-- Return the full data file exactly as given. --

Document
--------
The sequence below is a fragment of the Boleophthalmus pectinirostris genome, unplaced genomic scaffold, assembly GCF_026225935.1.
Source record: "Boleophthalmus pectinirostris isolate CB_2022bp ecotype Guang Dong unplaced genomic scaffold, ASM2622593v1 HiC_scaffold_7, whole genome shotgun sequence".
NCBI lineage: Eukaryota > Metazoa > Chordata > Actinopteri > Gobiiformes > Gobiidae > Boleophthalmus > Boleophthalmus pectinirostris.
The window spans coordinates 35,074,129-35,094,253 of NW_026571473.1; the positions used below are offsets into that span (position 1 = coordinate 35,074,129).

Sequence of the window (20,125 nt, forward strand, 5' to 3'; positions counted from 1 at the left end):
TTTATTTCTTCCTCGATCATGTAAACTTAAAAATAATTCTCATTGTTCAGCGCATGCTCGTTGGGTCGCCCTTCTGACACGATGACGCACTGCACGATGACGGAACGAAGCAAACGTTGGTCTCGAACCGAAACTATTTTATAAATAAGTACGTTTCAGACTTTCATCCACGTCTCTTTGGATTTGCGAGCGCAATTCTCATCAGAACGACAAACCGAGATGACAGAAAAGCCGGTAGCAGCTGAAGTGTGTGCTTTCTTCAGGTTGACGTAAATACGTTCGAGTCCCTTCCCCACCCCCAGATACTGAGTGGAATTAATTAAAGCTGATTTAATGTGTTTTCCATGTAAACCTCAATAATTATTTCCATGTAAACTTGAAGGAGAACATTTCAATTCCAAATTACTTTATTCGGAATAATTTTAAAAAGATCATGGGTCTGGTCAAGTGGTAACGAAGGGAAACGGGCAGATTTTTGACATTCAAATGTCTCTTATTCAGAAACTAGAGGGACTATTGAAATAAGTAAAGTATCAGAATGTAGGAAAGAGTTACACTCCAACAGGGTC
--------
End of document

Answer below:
The sequence below is a fragment of the Boleophthalmus pectinirostris genome, unplaced genomic scaffold, assembly GCF_026225935.1.
Source record: "Boleophthalmus pectinirostris isolate CB_2022bp ecotype Guang Dong unplaced genomic scaffold, ASM2622593v1 HiC_scaffold_7, whole genome shotgun sequence".
NCBI lineage: Eukaryota > Metazoa > Chordata > Actinopteri > Gobiiformes > Gobiidae > Boleophthalmus > Boleophthalmus pectinirostris.
The window spans coordinates 35,074,129-35,094,253 of NW_026571473.1; the positions used below are offsets into that span (position 1 = coordinate 35,074,129).

Sequence of the window (20,125 nt, forward strand, 5' to 3'; positions counted from 1 at the left end):
TTTATTTCTTCCTCGATCATGTAAACTTAAAAATAATTCTCATTGTTCAGCGCATGCTCGTTGGGTCGCCCTTCTGACACGATGACGCACTGCACGATGACGGAACGAAGCAAACGTTGGTCTCGAACCGAAACTATTTTATAAATAAGTACGTTTCAGACTTTCATCCACGTCTCTTTGGATTTGCGAGCGCAATTCTCATCAGAACGACAAACCGAGATGACAGAAAAGCCGGTAGCAGCTGAAGTGTGTGCTTTCTTCAGGTTGACGTAAATACGTTCGAGTCCCTTCCCCACCCCCAGATACTGAGTGGAATTAATTAAAGCTGATTTAATGTGTTTTCCATGTAAACCTCAATAATTATTTCCATGTAAACTTGAAGGAGAACATTTCAATTCCAAATTACTTTATTCGGAATAATTTTAAAAAGATCATGGGTCTGGTCAAGTGGTAACGAAGGGAAACGGGCAGATTTTTGACATTCAAATGTCTCTTATTCAGAAACTAGAGGGACTATTGAAATAAGTAAAGTATCAGAATGTAGGAAAGAGTTACACTCCAACAGGGTC